DOLLHOUSE “The Target”: Really? We’re Doing This Now?


It would be great if I could say that this week’s episode showed significant improvement over last week’s dismal premiere. Unfortunately, after watching “The Target” I am, if possible, even less enamored of Dollhouse.

The fact that they’ve already resorted to a tired television trope in the second episode doesn’t bode well. The Most Dangerous Game has been done and redone by dozens of TV shows over the years, from the pilot episode of Fantasy Island to Whedon’s own Buffy the Vampire Slayer and three separate incarnations of Star Trek. We’ve all seen it before, and it doesn’t get any more interesting with repetition–when it’s already been spoofed by both The Simpsons and American Dad, I’d say it’s ready for retirement. And casting Matt Keesler, late of the excellent (and tragically canceled) The Middleman, as the skeevy hunter just adds salt to the wound.

But worst of all, last night’s episode made me wonder at what point Joss and Co. stopped being feminists. When the man who once made ass-kicking young women standard television fare is now serving up an extended rape fantasy, things have gone badly wrong. And no, it doesn’t make it okay even if the victim gets one good shot off in the end.

There is one shining point of light in all this mess. The ratings for last week’s premiere were so dismal that it’s unlikely we’ll be subjected to many more episodes of this disaster.

4 thoughts on “DOLLHOUSE “The Target”: Really? We’re Doing This Now?

  1. (And The Venture Brothers! Don’t forget The Venture Brothers‘ mocking The Most Dangerous Game! Remember Phantom Limb trying to intimidate The Monarch by hunting his former jail buddies when The Monarch came to pick up Dr. Girlfriend’s stuff? Good times.)

    I could not possibly agree with you more. Practically everything–even the Toy Story movie, for Pete’s sake–Whedon has ever written has been about the exercise of free will. Maybe he means for Dollhouse to get there eventually, but a) this is a pretty anvil-filled approach to the question, and b) the set-up of stripping people (the most prominent of which is a young woman) of free will to get there is, well, offensive so far. It’s bordering on unwatchable, and I’m feeling a little betrayed that the only reason I haven’t tipped into “completely unwatchable–move along” is because of my trust in Joss Whedon, a trust based in part on his feminist cred.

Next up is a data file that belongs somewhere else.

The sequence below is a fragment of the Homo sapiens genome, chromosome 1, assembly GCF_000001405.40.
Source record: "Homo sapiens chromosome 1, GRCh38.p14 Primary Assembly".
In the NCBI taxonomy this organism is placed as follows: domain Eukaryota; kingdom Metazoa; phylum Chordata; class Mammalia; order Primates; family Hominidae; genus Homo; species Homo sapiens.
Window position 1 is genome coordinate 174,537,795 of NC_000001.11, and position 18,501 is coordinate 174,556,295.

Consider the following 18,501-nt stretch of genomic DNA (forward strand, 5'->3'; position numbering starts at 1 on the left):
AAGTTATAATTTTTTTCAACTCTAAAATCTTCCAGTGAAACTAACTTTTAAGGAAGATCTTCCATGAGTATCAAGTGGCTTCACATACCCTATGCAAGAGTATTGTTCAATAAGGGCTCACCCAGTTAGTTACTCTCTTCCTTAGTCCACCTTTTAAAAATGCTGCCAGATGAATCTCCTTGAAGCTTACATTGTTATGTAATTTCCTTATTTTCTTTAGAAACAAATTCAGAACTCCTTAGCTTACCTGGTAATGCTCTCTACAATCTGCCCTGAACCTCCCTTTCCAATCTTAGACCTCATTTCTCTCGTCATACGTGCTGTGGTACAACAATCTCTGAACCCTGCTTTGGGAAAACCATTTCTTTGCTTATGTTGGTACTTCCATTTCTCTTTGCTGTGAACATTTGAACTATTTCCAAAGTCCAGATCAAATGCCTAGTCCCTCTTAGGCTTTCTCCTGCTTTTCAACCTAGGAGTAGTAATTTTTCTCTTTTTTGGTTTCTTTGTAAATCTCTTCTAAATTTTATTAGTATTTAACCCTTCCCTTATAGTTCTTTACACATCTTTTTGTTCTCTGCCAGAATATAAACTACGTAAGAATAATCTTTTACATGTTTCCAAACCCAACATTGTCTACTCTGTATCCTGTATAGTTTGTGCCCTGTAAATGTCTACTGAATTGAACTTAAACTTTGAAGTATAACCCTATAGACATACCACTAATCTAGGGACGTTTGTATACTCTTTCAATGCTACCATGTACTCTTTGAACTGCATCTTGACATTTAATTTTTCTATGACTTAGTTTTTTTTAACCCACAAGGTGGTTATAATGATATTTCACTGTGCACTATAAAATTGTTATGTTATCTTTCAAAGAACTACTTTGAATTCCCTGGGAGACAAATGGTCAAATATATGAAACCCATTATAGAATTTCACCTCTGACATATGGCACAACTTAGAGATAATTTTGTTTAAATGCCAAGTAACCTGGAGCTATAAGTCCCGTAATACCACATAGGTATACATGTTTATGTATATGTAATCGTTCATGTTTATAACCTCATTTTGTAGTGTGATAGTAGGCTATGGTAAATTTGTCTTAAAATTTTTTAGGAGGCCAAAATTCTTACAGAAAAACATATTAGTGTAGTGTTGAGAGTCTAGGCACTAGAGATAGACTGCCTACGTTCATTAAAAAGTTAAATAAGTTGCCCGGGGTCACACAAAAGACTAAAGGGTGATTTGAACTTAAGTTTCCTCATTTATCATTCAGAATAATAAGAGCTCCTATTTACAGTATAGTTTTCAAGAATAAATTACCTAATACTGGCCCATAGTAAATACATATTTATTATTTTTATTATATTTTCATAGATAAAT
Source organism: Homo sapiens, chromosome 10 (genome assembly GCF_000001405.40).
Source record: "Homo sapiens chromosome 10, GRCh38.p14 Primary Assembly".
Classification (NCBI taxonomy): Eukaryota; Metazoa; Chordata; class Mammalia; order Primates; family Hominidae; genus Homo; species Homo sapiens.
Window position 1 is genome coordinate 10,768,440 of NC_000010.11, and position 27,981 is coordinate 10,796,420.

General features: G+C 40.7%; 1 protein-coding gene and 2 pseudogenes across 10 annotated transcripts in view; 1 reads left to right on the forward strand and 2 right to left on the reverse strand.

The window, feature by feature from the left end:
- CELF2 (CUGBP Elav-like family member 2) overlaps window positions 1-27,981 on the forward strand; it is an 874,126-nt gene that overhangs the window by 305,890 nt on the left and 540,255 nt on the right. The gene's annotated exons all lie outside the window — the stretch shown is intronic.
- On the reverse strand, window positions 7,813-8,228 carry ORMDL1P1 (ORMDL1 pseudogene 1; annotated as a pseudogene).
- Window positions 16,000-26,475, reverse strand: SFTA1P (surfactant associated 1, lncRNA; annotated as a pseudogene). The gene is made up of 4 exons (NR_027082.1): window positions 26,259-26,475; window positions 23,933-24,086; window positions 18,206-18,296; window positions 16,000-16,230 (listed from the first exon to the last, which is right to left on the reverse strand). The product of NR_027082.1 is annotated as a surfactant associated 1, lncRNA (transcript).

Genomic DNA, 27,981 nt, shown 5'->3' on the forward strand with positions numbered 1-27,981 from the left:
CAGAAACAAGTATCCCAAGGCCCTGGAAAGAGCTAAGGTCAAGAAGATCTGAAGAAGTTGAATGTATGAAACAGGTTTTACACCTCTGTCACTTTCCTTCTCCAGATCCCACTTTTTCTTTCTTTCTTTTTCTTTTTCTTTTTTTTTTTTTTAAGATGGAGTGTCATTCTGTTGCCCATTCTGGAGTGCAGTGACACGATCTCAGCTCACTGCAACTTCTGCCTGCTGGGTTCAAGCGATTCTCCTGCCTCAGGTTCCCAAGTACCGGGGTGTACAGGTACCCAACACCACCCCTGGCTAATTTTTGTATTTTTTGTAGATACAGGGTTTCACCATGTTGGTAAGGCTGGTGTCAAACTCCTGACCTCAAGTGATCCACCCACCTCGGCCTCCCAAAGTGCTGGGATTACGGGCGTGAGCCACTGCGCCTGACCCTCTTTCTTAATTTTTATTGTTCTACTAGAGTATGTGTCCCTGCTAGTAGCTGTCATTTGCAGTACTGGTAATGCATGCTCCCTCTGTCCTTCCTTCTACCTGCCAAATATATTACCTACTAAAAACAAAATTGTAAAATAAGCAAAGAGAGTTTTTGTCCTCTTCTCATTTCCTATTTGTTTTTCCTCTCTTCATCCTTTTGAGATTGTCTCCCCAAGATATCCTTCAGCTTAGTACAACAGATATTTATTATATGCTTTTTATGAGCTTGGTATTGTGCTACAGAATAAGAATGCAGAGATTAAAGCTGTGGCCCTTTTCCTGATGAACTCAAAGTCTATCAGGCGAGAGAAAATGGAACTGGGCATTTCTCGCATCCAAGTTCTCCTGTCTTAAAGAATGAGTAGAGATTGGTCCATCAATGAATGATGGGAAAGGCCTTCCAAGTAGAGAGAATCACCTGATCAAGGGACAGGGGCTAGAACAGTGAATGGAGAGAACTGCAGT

2. Having only watched one episode so far, I wonder if this show is more about the writing process, the network TV process, than it is about women. If Echo is sometimes the hostage narrative, sometimes the girlfriend narrative, etc., etc., then the Dollhouse is the locus of narrative control. And that control works without regard to the story or characters, sometimes, and works to its own gain. Then the show becomes, in part, commentary on the writers’ strike–which I felt was also part of Dr. Horrible.

    Dushku has said it is about being an actor, for her. I wonder if it is also about being a writer, for Joss.

  3. That is an interesting possibility. Does it make Adele Dewitt the evil president of programming–the person who is willing to warp anything to any shape as long as it brings in a profit? I’m not as convinced the writer would be represented by the person who actually creates the characters in the show–the tech who almost views the dolls as playthings–but maybe I’m being too affectionate toward writers in saying that. If this analogy holds, where would a Joss Whedon place himself–as the paternal protector? The investigator trying to find something real? Or as the doll himself, shaping how the story unfolds even after all of the constraints have been imposed? Even if he is trying to talk about the art and business of writing, I’d have hoped that Whedon, of all people, could have found a vehicle for exploring that that didn’t sit so uneasily with his feminism. The whole sex trafficking angle would be more wryly applicable to a sell-out writer if the Dolls genuinely knew what they were doing (and weren’t called dolls).

    I do wonder sometimes if, when they want to talk about writing, these wonderful TV writers would be better served by writing a great book about their process. I get the feeling I’d love a book of essays on the art of television writing by Whedon, Aaron Sorkin, etc., but I’m not as enchanted by Dollhouse, Matt Albie’s Lone Writer of the Comedy Apocalypse travails on Studio 60, etc. I wonder if that’s an issue of medium–that it’s not quite as interesting to watch writing as it is to read about it? Speculative, at best, I admit.

    Also, I suppose Dollhouse carrying this metaphor would have to indicate that Fox executives were so blindingly stupid that they couldn’t even see they were being mocked…wait, I totally believe Fox executives could be that stupid. Carry on. šŸ™‚

  4. Pingback: Squee! It’s.. « TV BACON

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